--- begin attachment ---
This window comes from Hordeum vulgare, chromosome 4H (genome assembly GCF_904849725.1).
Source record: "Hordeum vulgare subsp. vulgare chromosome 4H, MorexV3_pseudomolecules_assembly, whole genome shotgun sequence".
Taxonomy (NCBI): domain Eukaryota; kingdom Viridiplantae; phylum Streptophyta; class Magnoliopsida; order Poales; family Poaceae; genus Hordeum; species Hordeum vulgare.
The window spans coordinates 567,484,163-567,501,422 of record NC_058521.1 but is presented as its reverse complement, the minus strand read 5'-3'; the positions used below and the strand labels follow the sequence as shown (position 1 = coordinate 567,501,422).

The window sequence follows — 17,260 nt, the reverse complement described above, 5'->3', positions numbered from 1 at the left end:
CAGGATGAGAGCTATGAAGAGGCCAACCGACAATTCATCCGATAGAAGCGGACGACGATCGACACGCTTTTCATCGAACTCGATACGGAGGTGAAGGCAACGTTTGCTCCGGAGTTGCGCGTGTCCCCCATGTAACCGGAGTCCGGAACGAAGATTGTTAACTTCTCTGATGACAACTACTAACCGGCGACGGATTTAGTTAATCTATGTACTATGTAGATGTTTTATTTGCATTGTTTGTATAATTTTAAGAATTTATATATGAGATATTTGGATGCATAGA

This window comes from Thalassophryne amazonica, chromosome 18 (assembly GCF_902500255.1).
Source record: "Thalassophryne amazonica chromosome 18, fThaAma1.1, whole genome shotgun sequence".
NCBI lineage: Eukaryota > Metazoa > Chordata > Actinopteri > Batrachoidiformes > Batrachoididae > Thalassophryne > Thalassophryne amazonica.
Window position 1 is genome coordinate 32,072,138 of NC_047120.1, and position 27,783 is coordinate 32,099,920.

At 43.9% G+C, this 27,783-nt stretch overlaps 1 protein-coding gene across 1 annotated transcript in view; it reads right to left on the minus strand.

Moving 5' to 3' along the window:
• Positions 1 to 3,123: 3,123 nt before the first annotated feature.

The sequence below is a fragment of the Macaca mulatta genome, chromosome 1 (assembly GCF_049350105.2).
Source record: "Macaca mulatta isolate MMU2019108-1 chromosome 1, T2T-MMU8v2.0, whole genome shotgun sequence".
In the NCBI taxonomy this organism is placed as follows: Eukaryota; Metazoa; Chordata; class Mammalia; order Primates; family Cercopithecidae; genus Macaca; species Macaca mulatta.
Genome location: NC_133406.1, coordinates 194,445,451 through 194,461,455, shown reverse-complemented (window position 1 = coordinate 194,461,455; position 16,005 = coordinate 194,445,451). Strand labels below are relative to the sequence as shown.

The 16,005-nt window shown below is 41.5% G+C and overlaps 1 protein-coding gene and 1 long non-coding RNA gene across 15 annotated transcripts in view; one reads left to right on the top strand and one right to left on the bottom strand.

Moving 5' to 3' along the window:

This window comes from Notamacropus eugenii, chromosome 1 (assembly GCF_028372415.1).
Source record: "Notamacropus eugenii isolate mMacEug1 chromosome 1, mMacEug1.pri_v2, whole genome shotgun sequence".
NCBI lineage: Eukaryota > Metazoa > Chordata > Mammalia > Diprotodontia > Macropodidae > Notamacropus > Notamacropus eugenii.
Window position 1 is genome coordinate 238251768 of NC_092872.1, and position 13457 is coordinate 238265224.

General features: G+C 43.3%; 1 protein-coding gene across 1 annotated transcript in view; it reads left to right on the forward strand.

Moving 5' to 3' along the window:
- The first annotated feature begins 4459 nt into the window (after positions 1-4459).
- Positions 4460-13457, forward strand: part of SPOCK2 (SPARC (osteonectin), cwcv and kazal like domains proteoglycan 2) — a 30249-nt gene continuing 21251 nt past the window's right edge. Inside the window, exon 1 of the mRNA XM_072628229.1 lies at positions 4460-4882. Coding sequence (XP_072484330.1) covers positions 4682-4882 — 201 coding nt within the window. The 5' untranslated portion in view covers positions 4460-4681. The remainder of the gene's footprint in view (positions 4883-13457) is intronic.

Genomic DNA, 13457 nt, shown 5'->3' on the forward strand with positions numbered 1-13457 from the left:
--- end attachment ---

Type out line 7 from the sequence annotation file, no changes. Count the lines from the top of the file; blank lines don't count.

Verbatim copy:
This window comes from Thalassophryne amazonica, chromosome 18 (assembly GCF_902500255.1).